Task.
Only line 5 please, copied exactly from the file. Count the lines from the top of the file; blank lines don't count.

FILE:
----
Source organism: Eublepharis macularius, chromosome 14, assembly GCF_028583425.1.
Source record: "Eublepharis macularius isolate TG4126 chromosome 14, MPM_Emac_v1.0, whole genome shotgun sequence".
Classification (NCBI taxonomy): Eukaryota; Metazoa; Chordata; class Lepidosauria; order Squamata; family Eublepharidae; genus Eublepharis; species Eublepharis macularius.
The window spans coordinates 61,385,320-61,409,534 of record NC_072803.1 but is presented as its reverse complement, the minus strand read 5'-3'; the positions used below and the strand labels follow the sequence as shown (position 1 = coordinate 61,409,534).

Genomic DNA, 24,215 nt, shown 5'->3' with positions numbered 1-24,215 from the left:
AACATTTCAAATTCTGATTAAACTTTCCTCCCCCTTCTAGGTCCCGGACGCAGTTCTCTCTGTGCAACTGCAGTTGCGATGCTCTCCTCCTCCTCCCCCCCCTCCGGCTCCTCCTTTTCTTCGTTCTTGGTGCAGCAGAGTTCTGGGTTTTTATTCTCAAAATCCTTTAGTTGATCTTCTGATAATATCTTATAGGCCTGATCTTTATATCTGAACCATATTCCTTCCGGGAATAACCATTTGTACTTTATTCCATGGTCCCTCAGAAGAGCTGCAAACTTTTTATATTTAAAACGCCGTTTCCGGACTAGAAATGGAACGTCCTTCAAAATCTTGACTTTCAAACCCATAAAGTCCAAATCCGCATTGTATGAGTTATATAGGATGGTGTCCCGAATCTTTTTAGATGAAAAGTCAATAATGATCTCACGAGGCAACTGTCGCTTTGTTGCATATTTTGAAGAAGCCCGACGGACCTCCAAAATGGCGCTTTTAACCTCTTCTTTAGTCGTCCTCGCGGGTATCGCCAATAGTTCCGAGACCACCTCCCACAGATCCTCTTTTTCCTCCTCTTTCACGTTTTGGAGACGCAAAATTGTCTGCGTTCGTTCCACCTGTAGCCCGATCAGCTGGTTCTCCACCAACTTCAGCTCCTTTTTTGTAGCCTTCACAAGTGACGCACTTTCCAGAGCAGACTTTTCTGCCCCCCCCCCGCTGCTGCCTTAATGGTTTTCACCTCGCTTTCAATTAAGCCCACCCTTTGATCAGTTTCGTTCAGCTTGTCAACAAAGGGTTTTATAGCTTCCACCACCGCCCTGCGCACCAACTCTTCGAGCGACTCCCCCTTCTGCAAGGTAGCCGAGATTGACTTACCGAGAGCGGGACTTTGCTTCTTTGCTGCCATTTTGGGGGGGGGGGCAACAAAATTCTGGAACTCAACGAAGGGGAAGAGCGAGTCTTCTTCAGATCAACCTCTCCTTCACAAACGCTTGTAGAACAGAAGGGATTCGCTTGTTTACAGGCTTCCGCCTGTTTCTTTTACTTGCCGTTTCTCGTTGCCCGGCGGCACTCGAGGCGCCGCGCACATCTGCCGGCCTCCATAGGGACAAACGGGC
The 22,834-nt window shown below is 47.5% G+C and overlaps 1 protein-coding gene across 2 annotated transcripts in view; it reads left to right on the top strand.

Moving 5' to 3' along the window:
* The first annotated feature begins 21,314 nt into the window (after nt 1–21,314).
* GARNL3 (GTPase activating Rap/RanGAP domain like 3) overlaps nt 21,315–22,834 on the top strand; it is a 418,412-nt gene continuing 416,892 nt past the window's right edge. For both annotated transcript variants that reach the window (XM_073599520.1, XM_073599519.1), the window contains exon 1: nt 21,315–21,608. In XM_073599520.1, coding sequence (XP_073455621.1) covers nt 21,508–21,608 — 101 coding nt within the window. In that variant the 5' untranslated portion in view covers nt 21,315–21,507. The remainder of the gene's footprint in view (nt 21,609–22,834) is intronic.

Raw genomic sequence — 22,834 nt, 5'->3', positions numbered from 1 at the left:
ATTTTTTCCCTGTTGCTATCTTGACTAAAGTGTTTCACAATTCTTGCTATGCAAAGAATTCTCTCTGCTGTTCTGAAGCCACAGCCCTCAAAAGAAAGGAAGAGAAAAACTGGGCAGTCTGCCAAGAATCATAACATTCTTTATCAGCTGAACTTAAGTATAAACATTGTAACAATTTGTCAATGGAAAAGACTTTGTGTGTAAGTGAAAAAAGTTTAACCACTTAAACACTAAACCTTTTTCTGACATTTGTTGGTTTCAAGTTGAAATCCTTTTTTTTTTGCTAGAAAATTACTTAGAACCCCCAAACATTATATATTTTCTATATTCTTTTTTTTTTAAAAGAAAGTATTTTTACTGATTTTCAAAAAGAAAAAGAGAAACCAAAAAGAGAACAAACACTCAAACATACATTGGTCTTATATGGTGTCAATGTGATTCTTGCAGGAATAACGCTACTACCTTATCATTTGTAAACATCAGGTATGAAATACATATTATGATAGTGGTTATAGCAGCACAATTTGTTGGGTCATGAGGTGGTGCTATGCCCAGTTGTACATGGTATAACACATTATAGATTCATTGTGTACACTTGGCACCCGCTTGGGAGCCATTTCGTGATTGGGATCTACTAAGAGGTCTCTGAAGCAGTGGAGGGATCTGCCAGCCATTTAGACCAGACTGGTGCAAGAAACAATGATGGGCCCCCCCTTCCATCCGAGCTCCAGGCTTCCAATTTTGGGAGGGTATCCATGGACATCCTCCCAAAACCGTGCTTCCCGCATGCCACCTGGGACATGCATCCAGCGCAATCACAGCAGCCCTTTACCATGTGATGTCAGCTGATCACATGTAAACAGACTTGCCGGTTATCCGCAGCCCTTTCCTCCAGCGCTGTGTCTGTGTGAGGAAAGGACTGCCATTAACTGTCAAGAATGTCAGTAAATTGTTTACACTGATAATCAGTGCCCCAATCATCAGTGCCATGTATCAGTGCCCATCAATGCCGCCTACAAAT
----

Genomic DNA, 24,215 nt, shown 5'->3' with positions numbered 1-24,215 from the left: